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Amy Cortez was named Southeast Elementary's Teacher of the Year, and was also honored as the Elementary Teacher of the Year for Sweetwater ISD.
Cortez teaches Kindergarten and has been teaching for a total of eight years. Two of those years have taken place at Sweetwater ISD.
She attended Howard Payne University and Texas Tech University, earning a Bachelor of Arts degree in Psychology and a minor in Biology. She has been involved with the Texas Coaches Wives Association, as well as the District Council from 2012-2014.
Cortez participates in a wide variety of community activities after school almost on a daily basis. Most of the activities revolve either around her two children, a fifth grader and a second grader, or the children of the community.
While she helped keep the books and clock for the basketball team at Sweetwater Middle School, she also kept the books and clocks for the city-wide basketball league while helping her husband manage the team he coached. In the city's baseball league, she kept the books as well.
Cortez's involvement in the math textbook committee allowed her to attend workshops for the adoption of a new math curriculum. The committee would meet after school to discuss the best curriculum for the school district.
Additionally, she is involved in the Kindergarten TELPAS (Texas English Language Proficiency Assessment System). Along with her husband, she participates in various activities within her church, Emmanuel Fellowship, and helps with the Salvage Yard youth group when needed.
Furthermore, Cortez is part of the team that manages the concession stands for the school district. Proceeds from the concession stands benefit various organizations within the district.
Cortez's philosophy of teaching is built upon a quote by Carl W. Buechner that states, "They may forget what you said, but they will not forget how you made them feel." She thinks about one of her teachers, Mrs. Pope, when she thinks about her purpose as an educator.
Cortez recalled being a talkative student and was told she had a hard time listening. But, she said that she loved school because of the way it made her feel safe and secure and was an escape from her life at home.
"My father was an alcoholic and took out a lot of his frustrations on my mom and uncles that lived with us," she recollected. "When my mother finally had the courage to leave, my mom, brothers and I left with a suitcase full of clothes and never looked back."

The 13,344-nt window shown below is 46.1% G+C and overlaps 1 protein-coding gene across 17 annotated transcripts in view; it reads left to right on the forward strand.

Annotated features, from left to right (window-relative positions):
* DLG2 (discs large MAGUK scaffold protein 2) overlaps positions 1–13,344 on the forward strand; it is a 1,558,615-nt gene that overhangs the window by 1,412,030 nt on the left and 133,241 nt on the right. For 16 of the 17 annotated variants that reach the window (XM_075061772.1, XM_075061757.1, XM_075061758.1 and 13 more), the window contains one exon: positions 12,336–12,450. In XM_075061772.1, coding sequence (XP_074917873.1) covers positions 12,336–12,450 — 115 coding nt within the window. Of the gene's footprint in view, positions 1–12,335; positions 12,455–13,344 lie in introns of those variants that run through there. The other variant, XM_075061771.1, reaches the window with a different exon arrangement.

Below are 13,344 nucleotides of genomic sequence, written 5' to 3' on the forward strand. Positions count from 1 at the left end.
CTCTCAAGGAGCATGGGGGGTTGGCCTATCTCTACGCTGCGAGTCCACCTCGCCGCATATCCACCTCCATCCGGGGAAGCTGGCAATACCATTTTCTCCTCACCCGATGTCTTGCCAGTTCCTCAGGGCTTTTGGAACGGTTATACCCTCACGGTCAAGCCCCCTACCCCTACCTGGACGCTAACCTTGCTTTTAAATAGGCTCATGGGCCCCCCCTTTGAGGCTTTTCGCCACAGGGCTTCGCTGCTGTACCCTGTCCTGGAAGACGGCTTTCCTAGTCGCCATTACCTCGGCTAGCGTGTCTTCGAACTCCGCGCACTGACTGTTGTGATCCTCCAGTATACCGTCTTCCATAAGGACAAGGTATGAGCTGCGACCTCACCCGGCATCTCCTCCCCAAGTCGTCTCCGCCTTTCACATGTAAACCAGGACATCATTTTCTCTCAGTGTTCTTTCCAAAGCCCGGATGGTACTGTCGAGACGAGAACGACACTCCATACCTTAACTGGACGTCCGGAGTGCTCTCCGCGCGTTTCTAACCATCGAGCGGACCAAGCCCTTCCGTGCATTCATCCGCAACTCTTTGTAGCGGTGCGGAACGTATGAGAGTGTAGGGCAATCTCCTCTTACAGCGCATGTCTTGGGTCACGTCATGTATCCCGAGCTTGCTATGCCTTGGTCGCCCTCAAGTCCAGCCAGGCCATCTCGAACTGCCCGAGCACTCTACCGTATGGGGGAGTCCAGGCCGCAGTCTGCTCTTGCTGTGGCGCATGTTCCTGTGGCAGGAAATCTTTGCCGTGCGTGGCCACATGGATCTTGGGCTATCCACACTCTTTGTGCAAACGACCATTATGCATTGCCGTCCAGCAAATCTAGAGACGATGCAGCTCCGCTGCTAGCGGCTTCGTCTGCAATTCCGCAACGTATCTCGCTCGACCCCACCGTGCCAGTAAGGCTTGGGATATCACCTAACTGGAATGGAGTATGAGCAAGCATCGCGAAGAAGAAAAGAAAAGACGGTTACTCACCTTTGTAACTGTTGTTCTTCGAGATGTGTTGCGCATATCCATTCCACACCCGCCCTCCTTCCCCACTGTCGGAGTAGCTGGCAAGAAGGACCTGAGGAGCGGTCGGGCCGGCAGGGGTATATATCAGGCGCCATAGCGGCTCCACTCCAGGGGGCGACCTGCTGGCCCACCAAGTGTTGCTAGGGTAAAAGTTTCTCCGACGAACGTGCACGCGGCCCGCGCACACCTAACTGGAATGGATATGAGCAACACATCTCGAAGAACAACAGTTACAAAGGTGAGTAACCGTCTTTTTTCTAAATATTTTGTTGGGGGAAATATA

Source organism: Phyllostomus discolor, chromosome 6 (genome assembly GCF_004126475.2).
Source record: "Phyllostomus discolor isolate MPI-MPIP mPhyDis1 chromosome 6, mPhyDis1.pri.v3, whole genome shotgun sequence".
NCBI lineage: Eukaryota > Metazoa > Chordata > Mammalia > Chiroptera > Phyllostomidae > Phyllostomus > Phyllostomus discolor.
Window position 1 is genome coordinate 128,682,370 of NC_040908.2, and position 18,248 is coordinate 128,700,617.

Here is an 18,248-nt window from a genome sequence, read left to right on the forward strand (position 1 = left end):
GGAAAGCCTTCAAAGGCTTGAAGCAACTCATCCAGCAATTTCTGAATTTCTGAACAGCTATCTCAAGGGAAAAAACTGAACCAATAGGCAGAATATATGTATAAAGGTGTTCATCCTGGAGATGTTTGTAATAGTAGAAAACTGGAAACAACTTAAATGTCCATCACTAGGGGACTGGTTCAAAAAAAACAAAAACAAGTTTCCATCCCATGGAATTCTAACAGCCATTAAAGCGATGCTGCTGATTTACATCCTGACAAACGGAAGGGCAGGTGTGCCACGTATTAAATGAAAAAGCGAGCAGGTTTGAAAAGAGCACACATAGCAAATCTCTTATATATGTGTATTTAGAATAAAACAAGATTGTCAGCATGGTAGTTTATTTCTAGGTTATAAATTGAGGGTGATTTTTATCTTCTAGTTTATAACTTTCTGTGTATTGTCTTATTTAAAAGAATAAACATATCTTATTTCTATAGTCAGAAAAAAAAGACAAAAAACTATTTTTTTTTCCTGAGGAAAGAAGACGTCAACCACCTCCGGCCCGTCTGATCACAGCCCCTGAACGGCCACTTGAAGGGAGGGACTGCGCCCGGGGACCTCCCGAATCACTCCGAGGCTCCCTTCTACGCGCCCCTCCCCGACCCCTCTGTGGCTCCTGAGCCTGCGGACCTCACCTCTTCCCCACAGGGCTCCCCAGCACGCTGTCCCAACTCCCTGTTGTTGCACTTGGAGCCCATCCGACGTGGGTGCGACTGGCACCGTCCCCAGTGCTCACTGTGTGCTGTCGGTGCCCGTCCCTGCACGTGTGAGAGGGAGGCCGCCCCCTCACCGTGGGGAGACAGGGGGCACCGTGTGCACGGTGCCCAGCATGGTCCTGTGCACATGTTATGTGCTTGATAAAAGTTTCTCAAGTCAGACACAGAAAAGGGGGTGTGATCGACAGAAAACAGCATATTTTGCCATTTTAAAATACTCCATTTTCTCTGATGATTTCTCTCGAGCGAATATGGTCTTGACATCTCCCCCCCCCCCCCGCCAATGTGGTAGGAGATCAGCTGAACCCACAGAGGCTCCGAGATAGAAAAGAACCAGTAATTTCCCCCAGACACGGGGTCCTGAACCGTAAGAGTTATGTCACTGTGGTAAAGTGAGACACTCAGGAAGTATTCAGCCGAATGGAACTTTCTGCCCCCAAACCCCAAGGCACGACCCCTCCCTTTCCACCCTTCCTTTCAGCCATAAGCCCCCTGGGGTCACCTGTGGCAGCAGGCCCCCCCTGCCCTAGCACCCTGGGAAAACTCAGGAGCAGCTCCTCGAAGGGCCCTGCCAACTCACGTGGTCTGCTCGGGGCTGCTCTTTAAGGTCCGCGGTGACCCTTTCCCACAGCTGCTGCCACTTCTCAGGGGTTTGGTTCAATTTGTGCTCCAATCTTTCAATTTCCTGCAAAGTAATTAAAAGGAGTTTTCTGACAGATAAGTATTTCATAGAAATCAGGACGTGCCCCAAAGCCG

She was nine years old when she walked into Mrs. Pope's class during that difficult time of her life. However, Cortez said that her teacher took care of her in the midst of her chaotic life when she didn't have anything.
"I looked forward to going to school because I knew I was safe and that my teacher loved me," she said.
Now as a teacher, Cortez looks back to that year of her life and when she faces behavior issues in her classroom, she reminds herself that a student's home life affects their performance at school.
"Not only do I need to get to the root of the problem but also reassure that student that they are always safe in my classroom," Cortez explained. "I realize that before learning can ever occur, a child must feel safe and valuable."
She desires for every one of her students to feel like "the most amazing child in the world." She remembers the way Mrs. Pope built a relationship with her, made her feel safe and secure and instilled in her that she could do anything she set her heart on.
"I would have done anything for her," said Cortez. "She provided me a confidence I couldn't find at home."
She said that Mrs. Pope taught her that to be an effective teacher, she must build meaningful and loving relationships with her students and make her classroom feel like a family.
"I want each student to know he plays a role, to realize that his actions affect all of us, and that we must work together to help each one become the best five-year-old in the whole world."